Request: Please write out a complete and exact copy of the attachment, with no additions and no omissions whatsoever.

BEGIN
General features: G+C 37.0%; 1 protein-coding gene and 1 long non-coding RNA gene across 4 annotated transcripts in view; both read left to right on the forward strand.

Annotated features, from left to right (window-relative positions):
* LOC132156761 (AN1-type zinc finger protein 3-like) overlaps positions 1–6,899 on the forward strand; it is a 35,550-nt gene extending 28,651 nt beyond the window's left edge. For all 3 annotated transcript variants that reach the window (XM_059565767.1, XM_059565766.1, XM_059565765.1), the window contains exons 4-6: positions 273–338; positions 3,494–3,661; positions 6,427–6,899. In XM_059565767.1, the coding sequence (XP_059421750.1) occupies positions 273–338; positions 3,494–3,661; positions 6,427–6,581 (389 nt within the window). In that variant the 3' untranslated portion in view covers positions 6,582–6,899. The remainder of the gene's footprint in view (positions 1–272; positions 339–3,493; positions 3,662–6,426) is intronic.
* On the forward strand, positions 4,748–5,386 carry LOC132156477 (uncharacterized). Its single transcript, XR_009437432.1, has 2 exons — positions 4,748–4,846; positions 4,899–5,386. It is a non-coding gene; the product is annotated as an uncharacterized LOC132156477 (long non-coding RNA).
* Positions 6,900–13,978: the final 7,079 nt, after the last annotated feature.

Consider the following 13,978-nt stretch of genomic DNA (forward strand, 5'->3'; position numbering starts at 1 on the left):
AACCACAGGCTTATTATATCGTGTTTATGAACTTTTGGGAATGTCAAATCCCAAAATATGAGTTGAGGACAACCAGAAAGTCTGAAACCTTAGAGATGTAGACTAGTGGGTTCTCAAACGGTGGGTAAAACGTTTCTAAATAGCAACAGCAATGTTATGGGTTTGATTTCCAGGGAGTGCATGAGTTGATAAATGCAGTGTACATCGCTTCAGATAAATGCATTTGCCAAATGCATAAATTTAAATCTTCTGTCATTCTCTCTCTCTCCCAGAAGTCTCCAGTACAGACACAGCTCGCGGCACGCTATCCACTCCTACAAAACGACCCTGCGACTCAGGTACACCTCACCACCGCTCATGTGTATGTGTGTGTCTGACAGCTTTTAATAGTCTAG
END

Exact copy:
General features: G+C 37.0%; 1 protein-coding gene and 1 long non-coding RNA gene across 4 annotated transcripts in view; both read left to right on the forward strand.

Annotated features, from left to right (window-relative positions):
* LOC132156761 (AN1-type zinc finger protein 3-like) overlaps positions 1–6,899 on the forward strand; it is a 35,550-nt gene extending 28,651 nt beyond the window's left edge. For all 3 annotated transcript variants that reach the window (XM_059565767.1, XM_059565766.1, XM_059565765.1), the window contains exons 4-6: positions 273–338; positions 3,494–3,661; positions 6,427–6,899. In XM_059565767.1, the coding sequence (XP_059421750.1) occupies positions 273–338; positions 3,494–3,661; positions 6,427–6,581 (389 nt within the window). In that variant the 3' untranslated portion in view covers positions 6,582–6,899. The remainder of the gene's footprint in view (positions 1–272; positions 339–3,493; positions 3,662–6,426) is intronic.
* On the forward strand, positions 4,748–5,386 carry LOC132156477 (uncharacterized). Its single transcript, XR_009437432.1, has 2 exons — positions 4,748–4,846; positions 4,899–5,386. It is a non-coding gene; the product is annotated as an uncharacterized LOC132156477 (long non-coding RNA).
* Positions 6,900–13,978: the final 7,079 nt, after the last annotated feature.

Consider the following 13,978-nt stretch of genomic DNA (forward strand, 5'->3'; position numbering starts at 1 on the left):
AACCACAGGCTTATTATATCGTGTTTATGAACTTTTGGGAATGTCAAATCCCAAAATATGAGTTGAGGACAACCAGAAAGTCTGAAACCTTAGAGATGTAGACTAGTGGGTTCTCAAACGGTGGGTAAAACGTTTCTAAATAGCAACAGCAATGTTATGGGTTTGATTTCCAGGGAGTGCATGAGTTGATAAATGCAGTGTACATCGCTTCAGATAAATGCATTTGCCAAATGCATAAATTTAAATCTTCTGTCATTCTCTCTCTCTCCCAGAAGTCTCCAGTACAGACACAGCTCGCGGCACGCTATCCACTCCTACAAAACGACCCTGCGACTCAGGTACACCTCACCACCGCTCATGTGTATGTGTGTGTCTGACAGCTTTTAATAGTCTAG